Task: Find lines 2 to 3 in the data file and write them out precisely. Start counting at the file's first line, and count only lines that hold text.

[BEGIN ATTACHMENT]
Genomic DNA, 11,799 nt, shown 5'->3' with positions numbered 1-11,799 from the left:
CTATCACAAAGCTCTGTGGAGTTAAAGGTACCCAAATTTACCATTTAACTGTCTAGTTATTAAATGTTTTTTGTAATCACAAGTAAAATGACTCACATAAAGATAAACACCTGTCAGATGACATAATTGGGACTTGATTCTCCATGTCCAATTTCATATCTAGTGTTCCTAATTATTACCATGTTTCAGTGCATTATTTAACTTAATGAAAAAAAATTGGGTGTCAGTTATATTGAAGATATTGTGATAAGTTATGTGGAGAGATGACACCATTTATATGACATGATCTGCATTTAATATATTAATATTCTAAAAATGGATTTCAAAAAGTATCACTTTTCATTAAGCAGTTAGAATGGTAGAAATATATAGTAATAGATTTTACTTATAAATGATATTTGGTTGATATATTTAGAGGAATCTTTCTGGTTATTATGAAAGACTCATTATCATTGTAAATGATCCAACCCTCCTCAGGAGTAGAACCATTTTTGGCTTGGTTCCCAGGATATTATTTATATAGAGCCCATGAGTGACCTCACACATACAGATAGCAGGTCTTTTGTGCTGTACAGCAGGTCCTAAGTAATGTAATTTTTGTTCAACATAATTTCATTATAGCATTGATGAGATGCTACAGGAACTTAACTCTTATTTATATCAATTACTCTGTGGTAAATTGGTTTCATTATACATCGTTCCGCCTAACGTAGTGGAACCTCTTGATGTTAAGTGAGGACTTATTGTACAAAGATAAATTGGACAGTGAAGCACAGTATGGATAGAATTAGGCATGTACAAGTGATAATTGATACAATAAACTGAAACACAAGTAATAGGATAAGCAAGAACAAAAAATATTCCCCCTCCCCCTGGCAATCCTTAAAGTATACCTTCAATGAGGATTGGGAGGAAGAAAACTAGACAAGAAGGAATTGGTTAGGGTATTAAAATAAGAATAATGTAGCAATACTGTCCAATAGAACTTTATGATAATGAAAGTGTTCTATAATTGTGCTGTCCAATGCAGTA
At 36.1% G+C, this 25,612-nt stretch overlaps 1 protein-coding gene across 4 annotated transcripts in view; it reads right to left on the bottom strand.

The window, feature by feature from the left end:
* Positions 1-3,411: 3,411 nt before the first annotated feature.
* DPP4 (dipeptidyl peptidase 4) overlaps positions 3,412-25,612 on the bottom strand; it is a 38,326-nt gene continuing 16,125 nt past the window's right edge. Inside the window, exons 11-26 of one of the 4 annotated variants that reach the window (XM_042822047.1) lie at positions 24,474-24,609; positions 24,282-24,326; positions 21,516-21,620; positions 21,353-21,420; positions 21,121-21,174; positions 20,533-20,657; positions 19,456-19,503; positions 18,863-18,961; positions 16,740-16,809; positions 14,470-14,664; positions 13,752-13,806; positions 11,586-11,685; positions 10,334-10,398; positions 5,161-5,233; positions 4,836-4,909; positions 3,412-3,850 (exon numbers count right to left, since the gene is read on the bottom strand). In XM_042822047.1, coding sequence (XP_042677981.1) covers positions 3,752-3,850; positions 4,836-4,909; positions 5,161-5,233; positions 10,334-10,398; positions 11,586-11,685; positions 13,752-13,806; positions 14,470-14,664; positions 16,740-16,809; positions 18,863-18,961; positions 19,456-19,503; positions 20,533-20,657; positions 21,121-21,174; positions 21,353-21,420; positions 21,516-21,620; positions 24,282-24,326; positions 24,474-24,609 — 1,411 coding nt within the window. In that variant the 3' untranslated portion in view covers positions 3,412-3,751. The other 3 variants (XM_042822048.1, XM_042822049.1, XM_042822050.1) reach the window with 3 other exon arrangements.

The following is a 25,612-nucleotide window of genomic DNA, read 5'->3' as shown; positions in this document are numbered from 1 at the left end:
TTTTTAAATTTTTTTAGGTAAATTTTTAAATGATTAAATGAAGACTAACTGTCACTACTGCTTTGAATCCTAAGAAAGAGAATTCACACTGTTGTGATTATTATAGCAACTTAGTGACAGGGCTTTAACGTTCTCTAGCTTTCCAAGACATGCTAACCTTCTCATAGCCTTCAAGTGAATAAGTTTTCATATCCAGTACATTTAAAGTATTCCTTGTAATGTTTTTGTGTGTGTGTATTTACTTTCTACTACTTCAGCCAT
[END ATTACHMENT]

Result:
CTATCACAAAGCTCTGTGGAGTTAAAGGTACCCAAATTTACCATTTAACTGTCTAGTTATTAAATGTTTTTTGTAATCACAAGTAAAATGACTCACATAAAGATAAACACCTGTCAGATGACATAATTGGGACTTGATTCTCCATGTCCAATTTCATATCTAGTGTTCCTAATTATTACCATGTTTCAGTGCATTATTTAACTTAATGAAAAAAAATTGGGTGTCAGTTATATTGAAGATATTGTGATAAGTTATGTGGAGAGATGACACCATTTATATGACATGATCTGCATTTAATATATTAATATTCTAAAAATGGATTTCAAAAAGTATCACTTTTCATTAAGCAGTTAGAATGGTAGAAATATATAGTAATAGATTTTACTTATAAATGATATTTGGTTGATATATTTAGAGGAATCTTTCTGGTTATTATGAAAGACTCATTATCATTGTAAATGATCCAACCCTCCTCAGGAGTAGAACCATTTTTGGCTTGGTTCCCAGGATATTATTTATATAGAGCCCATGAGTGACCTCACACATACAGATAGCAGGTCTTTTGTGCTGTACAGCAGGTCCTAAGTAATGTAATTTTTGTTCAACATAATTTCATTATAGCATTGATGAGATGCTACAGGAACTTAACTCTTATTTATATCAATTACTCTGTGGTAAATTGGTTTCATTATACATCGTTCCGCCTAACGTAGTGGAACCTCTTGATGTTAAGTGAGGACTTATTGTACAAAGATAAATTGGACAGTGAAGCACAGTATGGATAGAATTAGGCATGTACAAGTGATAATTGATACAATAAACTGAAACACAAGTAATAGGATAAGCAAGAACAAAAAATATTCCCCCTCCCCCTGGCAATCCTTAAAGTATACCTTCAATGAGGATTGGGAGGAAGAAAACTAGACAAGAAGGAATTGGTTAGGGTATTAAAATAAGAATAATGTAGCAATACTGTCCAATAGAACTTTATGATAATGAAAGTGTTCTATAATTGTGCTGTCCAATGCAGTA
At 36.1% G+C, this 25,612-nt stretch overlaps 1 protein-coding gene across 4 annotated transcripts in view; it reads right to left on the bottom strand.